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Study Raises Doubt About the Notion of Adult Stem Cell Plasticity

Adult stem cells from bone marrow fail to generate stromal cells after hematopoietic cell transplantation

CHICAGO — Aug. 5, 2002 — Seattle researchers report in the August 2002 issue of Experimental Hematology that adult stem cells that lead to the formation of all blood cells do not, even 27 years after transplantation, contribute to the development of other cell types in the bone marrow, specifically stromal cells, which provide the support structure of the marrow. These findings cast doubt on the notion that adult stem cells, at least those from bone marrow, are as capable of generating a variety of tissues as embryonic stem cells.

Dr. Norihiro Awaya and researchers from the Fred Hutchinson Cancer Center report that non-blood-forming cells in bone marrow called stromal cells exhibit characteristics only of the recipient up to 27 years after successful transplantation of donor bone marrow or blood stem cells.

The researchers studied four patients, three men and one woman, who received bone marrow or blood from a sibling of the opposite sex for the treatment of leukemia or aplastic anemia one to 27 years before the study. Bone marrow and blood contain stem cells whose daughter cells over generations lead to the development of red and white blood cells, lymphocytes and platelets in a process called hematopoietic differentiation.

The research group, under the direction of Dr. Beverly Torok-Storb, hypothesized that if hematopoietic stem cells are "plastic," they would not only generate hematopoietic tissue but also contribute over time to nonhematopoietic tissue elsewhere in the bone marrow, such as stroma. They therefore looked for markers, such as sex chromosomes, to distinguish donor and patient cells.

The researchers found that although the patients' hematopoietic cells in blood and bone marrow could be traced to the donor, the non-hematopoietic stromal cells cultured from their bone marrow were clearly from the patients' own cells. For example, in the female patient who had received bone marrow from her brother, the hematopoietic cells in her bone marrow contained the male Y chromosome but her stromal cells did not.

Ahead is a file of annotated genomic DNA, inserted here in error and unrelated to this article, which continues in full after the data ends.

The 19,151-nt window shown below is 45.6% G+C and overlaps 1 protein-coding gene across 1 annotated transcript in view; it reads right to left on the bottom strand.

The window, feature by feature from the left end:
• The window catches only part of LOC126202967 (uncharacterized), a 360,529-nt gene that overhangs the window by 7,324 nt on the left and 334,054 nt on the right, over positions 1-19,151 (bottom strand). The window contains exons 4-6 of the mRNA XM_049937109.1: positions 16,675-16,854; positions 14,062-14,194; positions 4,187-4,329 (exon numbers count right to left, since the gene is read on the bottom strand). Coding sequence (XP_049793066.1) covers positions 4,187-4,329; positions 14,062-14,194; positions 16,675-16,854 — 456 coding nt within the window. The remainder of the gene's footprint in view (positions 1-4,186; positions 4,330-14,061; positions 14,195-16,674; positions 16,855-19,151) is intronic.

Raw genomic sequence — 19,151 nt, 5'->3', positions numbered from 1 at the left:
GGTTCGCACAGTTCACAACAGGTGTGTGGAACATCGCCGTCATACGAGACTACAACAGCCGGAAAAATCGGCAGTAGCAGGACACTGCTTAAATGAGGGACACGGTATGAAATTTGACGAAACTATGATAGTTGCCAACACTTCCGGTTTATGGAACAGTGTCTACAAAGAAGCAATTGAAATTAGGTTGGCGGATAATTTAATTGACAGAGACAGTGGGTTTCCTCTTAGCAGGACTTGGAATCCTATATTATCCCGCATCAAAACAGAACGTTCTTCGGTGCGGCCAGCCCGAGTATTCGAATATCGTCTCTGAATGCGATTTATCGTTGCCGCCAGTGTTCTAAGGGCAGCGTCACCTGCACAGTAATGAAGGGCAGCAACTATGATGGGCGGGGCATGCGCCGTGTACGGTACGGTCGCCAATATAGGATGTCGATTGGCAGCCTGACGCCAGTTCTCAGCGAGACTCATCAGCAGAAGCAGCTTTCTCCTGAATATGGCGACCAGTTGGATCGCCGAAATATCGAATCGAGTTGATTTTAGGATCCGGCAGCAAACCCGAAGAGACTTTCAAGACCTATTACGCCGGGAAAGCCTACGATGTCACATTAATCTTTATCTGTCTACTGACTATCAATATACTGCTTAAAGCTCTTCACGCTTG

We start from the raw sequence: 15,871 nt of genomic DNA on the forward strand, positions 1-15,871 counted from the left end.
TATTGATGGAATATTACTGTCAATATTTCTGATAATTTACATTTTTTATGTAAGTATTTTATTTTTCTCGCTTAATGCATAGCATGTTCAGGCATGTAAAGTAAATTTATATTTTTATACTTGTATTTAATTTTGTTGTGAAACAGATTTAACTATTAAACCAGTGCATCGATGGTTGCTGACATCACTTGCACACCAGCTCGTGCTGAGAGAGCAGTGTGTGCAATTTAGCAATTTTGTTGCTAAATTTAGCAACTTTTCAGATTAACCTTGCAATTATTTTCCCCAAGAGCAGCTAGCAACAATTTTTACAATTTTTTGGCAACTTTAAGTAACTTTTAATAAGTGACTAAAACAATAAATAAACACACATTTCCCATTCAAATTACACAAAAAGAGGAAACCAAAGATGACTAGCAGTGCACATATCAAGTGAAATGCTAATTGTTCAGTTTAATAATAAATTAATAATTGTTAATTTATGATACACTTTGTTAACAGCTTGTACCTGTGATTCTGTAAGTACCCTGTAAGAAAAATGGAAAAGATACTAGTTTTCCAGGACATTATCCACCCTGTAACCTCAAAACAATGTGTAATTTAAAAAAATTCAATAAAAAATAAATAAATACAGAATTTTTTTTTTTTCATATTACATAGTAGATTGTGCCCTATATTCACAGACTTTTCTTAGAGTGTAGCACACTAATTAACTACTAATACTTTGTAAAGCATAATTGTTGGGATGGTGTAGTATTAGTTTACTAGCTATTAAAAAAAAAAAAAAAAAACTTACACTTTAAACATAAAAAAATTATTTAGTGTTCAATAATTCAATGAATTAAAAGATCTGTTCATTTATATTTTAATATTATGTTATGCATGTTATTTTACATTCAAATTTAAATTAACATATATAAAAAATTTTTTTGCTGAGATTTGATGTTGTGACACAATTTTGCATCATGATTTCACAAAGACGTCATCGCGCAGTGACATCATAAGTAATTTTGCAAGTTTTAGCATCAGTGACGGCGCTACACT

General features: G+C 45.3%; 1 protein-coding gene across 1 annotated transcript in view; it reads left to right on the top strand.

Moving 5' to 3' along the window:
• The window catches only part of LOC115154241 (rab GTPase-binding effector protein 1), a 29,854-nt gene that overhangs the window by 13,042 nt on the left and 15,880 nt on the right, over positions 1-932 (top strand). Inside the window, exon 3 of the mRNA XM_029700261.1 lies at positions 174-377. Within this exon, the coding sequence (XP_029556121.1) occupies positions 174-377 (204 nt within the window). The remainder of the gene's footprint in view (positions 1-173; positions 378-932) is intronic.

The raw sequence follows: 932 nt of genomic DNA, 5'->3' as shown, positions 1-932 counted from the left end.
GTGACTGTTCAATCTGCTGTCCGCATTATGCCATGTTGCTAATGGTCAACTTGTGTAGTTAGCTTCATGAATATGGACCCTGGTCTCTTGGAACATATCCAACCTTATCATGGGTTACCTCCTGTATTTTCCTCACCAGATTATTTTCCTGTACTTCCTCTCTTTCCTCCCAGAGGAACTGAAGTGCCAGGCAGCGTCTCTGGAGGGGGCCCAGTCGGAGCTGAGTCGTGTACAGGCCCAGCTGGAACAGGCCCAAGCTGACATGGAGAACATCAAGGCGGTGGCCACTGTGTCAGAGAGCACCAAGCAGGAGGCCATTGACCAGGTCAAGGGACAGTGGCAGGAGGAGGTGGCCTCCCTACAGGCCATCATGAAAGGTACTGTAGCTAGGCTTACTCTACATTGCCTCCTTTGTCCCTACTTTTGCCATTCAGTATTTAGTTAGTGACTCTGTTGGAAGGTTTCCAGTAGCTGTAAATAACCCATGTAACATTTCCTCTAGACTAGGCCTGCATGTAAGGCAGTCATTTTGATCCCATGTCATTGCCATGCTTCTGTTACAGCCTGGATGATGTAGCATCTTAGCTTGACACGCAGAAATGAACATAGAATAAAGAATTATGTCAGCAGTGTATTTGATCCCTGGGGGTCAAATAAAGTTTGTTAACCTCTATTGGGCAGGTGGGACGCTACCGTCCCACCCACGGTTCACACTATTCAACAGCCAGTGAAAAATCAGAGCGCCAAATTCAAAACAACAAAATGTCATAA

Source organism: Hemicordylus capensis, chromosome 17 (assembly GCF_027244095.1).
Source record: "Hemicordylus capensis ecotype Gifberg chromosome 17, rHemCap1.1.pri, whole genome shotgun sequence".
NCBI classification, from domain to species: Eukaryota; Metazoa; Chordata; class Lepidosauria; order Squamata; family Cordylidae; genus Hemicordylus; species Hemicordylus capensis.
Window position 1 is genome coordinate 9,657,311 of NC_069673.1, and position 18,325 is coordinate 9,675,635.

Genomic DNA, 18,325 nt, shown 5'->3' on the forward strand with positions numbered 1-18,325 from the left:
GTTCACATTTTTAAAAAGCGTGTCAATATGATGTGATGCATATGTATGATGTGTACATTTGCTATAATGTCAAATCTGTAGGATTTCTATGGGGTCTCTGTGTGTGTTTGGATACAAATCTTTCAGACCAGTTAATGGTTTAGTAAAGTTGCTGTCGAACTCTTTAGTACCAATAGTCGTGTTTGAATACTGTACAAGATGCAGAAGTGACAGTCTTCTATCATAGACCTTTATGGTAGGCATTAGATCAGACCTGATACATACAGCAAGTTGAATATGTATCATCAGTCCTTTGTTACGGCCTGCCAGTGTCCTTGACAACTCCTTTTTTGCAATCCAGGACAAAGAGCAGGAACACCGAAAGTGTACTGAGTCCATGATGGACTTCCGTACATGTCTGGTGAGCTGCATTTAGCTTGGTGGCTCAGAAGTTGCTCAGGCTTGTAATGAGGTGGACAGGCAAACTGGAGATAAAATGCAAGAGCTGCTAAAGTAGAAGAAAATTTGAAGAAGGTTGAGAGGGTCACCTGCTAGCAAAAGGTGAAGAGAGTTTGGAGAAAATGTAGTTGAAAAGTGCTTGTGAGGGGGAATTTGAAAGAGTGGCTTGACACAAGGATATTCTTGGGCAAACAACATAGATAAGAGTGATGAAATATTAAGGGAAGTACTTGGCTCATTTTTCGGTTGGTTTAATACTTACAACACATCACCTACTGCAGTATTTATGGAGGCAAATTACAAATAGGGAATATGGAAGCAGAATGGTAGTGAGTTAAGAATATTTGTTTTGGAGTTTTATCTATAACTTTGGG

In previous studies, Dr. Torok-Storb's team showed that stromal cells remain host (the patient's) in origin when evaluated one to three years after donor hematopoietic stem cell transplantation.

The authors conclude that these results suggest that hematopoietic stem cells do not transdifferentiate into bone marrow stromal cells, even after 27 years have elapsed to allow such transdifferentiation to occur, and even when there was a demand for new stroma due to damage from chemotherapy and radiation therapy. The authors caution that it remains to be determined whether this applies to other tissues.

The research was funded by the National Institutes of Health in Bethesda, Md.

Editor's Note
The article appears in the August 2002 issue of Experimental Hematology, a special issue focused on stem cell plasticity and edited by Dr. Catherine Verfaillie, Director of the Stem Cell Institute at the University of Minnesota in Minneapolis. Experimental Hematology is a 30-year-old, peer-reviewed journal published monthly.

To obtain copies of the article, titled "Failure of adult marrow-derived stem cells to generate marrow stroma after successful hematopoietic stem cell transplantation," and contact information for the authors and editors, call Veronica Johnston, Experimental Hematology, at (312) 355-3777.

Media Contact
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Fred Hutchinson Cancer Research Center
The Fred Hutchinson Cancer Research Center, home of two Nobel Prize laureates, is an independent, nonprofit research institution dedicated to the development and advancement of biomedical technology to eliminate cancer and other potentially fatal diseases. Fred Hutchinson receives more funding from the National Institutes of Health than any other independent U.S. research center. Recognized internationally for its pioneering work in bone-marrow transplantation, the center's four scientific divisions collaborate to form a unique environment for conducting basic and applied science. Fred Hutchinson, in collaboration with its clinical and research partners, the University of Washington Academic Medical Center and Children's Hospital and Regional Medical Center, is the only National Cancer Institute-designated comprehensive cancer center in the Pacific Northwest and is one of 38 nationwide. For more information, visit the center's Web site at